Luspatercept Poised to Become a New First-Line Standard of Care for Transfusion-Dependent, Lower-Risk Myelodysplastic Syndromes
June 2, 2023
The randomized phase 3 COMMANDS trial compares the efficacy and safety of luspatercept versus epoetin alfa in erythropoiesis-stimulating agent–naive patients with transfusion-dependent, lower-risk myelodysplastic syndromes.
Interim results showed that luspatercept increased hemoglobin levels and enabled nearly twice as many patients to avoid red blood cell transfusion during the first 24 weeks of the study when compared with epoetin alfa.
Luspatercept benefits were particularly pronounced in patients with ringed sideroblasts or SF3B1 mutations.
Results of the phase 3 COMMANDS trial support the use of luspatercept in patients with transfusion-dependent, lower-risk myelodysplastic syndromes (MDS) as a well-tolerated, more effective alternative to epoetin alfa for the first-line management of anemia (Abstract 7003). The trial easily met the primary endpoint—at least a 12-week duration of red blood cell (RBC) transfusion independence in tandem with a mean hemoglobin increase ≥ 1.5 g/dL within the first 24 weeks of the study—as well as all secondary endpoints.
Among the 301 erythropoiesis-stimulating agent (ESA)–naive patients evaluated for efficacy in a prespecified interim analysis, 58.5% of patients who received luspatercept versus 31.2% of patients who received epoetin alfa achieved the primary endpoint (P < .0001). Other measures of hematologic improvement and transfusion independence also heavily favored luspatercept as opposed to epoetin alfa (Figure 1). Of note, the median time to the first RBC transfusion was 168 days for patients treated with luspatercept versus 42 days for patients treated with epoetin alfa. In addition, among the subset of patients who attained at least 12 weeks of RBC transfusion independence, the median duration of response was nearly 1 year longer with luspatercept versus epoetin alfa, at 2.43 years versus 1.48 years, respectively.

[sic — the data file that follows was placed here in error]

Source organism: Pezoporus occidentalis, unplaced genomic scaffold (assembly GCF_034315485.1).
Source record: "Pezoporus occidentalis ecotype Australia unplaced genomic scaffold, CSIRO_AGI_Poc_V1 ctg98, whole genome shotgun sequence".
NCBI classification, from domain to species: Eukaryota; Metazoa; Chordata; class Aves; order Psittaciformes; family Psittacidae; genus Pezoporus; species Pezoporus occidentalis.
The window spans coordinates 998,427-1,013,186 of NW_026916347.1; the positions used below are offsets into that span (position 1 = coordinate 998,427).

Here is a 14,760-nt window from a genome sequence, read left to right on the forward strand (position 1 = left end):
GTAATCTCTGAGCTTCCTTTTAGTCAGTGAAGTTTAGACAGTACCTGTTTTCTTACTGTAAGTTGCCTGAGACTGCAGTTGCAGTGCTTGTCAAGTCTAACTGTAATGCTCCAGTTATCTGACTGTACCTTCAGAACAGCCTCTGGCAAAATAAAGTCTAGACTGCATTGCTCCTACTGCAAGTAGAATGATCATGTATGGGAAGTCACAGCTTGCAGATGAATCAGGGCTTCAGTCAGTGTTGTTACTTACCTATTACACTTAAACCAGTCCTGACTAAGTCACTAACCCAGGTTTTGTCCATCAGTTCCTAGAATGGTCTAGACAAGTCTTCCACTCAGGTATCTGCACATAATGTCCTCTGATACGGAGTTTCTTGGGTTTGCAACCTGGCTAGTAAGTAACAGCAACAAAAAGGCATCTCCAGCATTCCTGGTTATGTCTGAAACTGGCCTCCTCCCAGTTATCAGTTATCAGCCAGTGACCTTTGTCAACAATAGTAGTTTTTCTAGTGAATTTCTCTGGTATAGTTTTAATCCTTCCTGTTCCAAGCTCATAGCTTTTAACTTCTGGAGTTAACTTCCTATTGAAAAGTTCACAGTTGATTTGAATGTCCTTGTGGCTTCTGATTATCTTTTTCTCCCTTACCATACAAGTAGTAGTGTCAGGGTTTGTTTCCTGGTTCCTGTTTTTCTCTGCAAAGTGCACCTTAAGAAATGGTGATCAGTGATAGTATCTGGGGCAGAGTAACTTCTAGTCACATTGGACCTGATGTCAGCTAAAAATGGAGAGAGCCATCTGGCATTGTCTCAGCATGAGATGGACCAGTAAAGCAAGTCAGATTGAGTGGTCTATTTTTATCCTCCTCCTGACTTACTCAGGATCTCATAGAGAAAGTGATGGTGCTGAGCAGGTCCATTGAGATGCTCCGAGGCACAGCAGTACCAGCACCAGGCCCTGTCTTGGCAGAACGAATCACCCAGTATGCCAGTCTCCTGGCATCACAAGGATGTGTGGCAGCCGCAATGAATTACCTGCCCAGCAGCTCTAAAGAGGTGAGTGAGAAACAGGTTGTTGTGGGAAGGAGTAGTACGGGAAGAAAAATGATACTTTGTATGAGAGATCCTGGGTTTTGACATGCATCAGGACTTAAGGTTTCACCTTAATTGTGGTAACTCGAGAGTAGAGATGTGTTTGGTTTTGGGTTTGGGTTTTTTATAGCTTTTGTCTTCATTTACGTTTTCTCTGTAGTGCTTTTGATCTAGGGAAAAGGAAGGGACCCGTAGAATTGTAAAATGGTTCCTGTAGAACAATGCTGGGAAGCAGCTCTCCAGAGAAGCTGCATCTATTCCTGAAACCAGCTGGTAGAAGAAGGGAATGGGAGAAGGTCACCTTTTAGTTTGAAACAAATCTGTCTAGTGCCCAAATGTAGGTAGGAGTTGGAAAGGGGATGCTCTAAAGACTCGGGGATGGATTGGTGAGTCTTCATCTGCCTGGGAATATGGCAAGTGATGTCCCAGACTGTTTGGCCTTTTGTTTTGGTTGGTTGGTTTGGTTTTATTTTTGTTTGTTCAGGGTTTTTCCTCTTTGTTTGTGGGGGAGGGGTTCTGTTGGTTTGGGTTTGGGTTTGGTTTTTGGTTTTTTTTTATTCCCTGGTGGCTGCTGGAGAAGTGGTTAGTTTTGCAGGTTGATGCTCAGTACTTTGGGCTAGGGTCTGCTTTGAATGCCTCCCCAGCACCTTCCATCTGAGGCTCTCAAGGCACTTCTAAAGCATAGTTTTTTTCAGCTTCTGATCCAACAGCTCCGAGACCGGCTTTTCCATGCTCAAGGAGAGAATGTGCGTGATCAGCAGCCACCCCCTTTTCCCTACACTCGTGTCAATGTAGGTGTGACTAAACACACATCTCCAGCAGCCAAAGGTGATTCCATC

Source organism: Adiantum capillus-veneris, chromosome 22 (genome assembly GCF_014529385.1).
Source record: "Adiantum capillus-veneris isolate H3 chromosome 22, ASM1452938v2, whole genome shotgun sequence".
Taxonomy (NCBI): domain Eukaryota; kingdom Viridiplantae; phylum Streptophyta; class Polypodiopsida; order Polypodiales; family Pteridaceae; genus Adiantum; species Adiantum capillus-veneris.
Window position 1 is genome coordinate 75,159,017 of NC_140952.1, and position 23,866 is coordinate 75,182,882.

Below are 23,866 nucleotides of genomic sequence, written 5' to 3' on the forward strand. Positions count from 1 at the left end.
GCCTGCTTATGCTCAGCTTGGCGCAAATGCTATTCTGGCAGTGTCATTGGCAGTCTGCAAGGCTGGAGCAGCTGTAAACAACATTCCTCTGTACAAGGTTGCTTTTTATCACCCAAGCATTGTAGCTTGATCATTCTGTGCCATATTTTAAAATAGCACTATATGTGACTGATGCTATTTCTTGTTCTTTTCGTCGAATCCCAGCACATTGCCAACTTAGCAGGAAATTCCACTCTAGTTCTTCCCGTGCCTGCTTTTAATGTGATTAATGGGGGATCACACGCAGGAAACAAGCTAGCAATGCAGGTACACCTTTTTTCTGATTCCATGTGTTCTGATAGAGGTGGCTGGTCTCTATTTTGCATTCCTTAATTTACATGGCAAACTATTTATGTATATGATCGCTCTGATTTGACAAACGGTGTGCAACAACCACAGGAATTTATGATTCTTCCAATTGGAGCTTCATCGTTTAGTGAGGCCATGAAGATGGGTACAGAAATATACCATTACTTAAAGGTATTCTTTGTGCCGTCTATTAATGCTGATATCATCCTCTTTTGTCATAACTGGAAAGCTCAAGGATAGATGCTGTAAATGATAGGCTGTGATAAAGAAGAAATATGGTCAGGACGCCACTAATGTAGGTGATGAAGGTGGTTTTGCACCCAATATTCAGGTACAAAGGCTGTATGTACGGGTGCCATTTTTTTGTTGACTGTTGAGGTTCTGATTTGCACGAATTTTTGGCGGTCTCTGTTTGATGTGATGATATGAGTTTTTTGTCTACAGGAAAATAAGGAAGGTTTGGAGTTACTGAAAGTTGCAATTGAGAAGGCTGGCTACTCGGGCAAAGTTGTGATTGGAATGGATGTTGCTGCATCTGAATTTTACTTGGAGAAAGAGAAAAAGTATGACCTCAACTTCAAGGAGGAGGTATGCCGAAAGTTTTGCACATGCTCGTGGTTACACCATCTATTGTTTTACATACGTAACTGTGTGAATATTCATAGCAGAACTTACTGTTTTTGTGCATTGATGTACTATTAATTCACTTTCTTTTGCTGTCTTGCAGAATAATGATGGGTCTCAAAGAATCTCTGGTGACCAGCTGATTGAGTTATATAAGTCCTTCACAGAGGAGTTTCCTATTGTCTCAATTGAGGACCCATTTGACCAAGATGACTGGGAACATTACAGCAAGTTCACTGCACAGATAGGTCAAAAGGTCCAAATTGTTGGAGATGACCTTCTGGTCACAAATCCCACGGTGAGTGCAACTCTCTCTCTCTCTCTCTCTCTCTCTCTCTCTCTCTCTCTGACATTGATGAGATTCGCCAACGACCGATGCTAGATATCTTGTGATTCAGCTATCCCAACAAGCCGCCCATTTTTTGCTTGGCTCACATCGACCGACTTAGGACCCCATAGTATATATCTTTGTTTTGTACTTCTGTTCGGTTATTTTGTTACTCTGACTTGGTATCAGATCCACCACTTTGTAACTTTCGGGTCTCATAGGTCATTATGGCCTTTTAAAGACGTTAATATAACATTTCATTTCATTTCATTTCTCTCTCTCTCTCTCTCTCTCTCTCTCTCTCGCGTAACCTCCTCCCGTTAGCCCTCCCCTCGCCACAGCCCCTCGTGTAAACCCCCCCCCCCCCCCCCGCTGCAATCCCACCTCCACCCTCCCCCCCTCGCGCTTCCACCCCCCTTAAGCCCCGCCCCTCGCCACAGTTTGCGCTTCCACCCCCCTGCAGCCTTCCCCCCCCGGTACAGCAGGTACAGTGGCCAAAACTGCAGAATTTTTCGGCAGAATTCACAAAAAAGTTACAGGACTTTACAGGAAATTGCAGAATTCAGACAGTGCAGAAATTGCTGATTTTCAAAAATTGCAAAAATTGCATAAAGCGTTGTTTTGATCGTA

“Transfusions are a significant burden to our patients based on the time spent in transfusion units, the potential for infectious complications, iron accumulation, transfusion reactions that can be quite severe, and eventually failure to respond to the transfusions. In addition, transfusions have a significant economic impact,” commented Guillermo Garcia-Manero, MD, of The University of Texas MD Anderson Cancer Center, and the principal investigator of the COMMANDS trial.
“The COMMANDS results could transform how we approach the treatment of anemia in patients with lower-risk MDS. They suggest that luspatercept could represent the standard of care as first-line therapy for a significant fraction of patients with anemia and lower-risk disease,” Dr. Garcia-Manero said.
“The COMMANDS results could transform how we approach the treatment of anemia in patients with lower-risk MDS. They suggest that luspatercept could represent the standard of care as first-line therapy for a significant fraction of patients with anemia and lower-risk disease.” – Dr. Guillermo Garcia-Manero
Discussant Anand Ashwin Patel, MD, of the University of Chicago, agreed based on his assessment of the COMMANDS data.